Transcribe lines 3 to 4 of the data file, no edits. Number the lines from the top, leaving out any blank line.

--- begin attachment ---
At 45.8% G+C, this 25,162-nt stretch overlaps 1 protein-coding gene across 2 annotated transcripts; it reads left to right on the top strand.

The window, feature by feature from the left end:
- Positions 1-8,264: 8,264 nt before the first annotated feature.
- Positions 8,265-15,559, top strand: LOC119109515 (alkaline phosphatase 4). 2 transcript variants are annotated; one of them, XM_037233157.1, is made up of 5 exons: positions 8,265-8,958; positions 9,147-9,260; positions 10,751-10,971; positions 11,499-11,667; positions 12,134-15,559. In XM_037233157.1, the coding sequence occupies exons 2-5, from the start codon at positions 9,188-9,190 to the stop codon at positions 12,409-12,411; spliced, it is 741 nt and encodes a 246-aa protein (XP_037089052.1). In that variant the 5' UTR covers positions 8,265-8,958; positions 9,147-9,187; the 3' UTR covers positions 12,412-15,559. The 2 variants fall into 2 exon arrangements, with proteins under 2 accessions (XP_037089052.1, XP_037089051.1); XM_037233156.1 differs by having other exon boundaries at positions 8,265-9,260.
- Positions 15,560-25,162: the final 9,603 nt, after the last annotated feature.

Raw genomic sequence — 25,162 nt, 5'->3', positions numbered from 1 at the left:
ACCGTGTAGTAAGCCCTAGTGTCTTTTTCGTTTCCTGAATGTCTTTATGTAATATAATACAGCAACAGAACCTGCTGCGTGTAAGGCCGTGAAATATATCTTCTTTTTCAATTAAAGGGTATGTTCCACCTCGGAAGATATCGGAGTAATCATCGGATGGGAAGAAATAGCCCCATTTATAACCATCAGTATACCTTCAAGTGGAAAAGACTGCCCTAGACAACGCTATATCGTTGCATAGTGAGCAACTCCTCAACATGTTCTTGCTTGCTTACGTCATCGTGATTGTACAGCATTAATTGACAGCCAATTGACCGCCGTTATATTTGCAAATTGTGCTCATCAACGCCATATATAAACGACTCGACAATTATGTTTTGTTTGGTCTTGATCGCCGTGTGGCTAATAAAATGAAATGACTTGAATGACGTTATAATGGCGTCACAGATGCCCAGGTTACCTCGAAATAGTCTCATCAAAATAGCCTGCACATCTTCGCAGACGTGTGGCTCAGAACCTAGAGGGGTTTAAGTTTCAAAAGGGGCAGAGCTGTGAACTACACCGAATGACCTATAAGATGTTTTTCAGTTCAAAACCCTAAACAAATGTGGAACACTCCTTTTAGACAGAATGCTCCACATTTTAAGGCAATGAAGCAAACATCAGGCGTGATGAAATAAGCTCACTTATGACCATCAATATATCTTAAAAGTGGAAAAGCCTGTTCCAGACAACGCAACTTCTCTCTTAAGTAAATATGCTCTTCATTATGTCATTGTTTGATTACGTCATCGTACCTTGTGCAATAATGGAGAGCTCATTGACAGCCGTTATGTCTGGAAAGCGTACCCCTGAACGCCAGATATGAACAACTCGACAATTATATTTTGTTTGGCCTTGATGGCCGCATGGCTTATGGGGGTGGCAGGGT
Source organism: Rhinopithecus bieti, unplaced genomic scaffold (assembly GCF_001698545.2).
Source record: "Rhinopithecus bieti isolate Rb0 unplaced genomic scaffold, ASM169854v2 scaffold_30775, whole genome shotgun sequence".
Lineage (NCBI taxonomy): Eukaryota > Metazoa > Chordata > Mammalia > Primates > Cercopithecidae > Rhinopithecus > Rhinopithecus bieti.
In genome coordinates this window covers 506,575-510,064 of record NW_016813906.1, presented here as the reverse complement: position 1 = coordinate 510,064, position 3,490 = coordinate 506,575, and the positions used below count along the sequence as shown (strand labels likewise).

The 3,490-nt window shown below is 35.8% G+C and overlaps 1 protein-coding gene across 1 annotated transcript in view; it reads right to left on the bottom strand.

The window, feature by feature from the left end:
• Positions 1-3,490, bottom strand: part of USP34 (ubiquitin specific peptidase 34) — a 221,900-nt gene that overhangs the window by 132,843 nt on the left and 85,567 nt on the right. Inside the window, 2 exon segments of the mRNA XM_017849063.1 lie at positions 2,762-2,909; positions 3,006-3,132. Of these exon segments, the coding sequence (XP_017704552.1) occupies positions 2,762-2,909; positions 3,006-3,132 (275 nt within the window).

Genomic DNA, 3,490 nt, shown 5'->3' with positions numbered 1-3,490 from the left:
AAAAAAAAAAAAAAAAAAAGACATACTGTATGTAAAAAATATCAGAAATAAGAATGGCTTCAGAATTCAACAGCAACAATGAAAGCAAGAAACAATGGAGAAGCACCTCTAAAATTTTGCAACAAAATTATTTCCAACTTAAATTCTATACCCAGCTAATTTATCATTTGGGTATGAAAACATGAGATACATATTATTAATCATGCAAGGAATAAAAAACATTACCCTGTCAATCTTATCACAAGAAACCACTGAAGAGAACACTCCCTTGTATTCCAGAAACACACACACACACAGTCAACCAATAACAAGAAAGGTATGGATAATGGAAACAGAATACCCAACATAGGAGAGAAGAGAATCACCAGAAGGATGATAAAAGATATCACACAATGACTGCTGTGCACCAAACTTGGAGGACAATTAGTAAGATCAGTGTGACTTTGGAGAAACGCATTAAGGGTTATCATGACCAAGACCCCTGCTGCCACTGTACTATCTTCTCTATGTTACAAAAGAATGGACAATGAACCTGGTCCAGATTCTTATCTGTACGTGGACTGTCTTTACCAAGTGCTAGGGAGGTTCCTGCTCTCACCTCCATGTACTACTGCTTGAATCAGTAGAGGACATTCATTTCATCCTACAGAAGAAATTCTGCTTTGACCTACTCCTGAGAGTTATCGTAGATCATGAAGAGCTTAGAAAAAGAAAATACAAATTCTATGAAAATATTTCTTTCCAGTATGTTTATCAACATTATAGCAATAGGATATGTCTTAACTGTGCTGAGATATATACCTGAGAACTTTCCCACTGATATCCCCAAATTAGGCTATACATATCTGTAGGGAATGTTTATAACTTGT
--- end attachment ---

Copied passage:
- Positions 1-8,264: 8,264 nt before the first annotated feature.
- Positions 8,265-15,559, top strand: LOC119109515 (alkaline phosphatase 4). 2 transcript variants are annotated; one of them, XM_037233157.1, is made up of 5 exons: positions 8,265-8,958; positions 9,147-9,260; positions 10,751-10,971; positions 11,499-11,667; positions 12,134-15,559. In XM_037233157.1, the coding sequence occupies exons 2-5, from the start codon at positions 9,188-9,190 to the stop codon at positions 12,409-12,411; spliced, it is 741 nt and encodes a 246-aa protein (XP_037089052.1). In that variant the 5' UTR covers positions 8,265-8,958; positions 9,147-9,187; the 3' UTR covers positions 12,412-15,559. The 2 variants fall into 2 exon arrangements, with proteins under 2 accessions (XP_037089052.1, XP_037089051.1); XM_037233156.1 differs by having other exon boundaries at positions 8,265-9,260.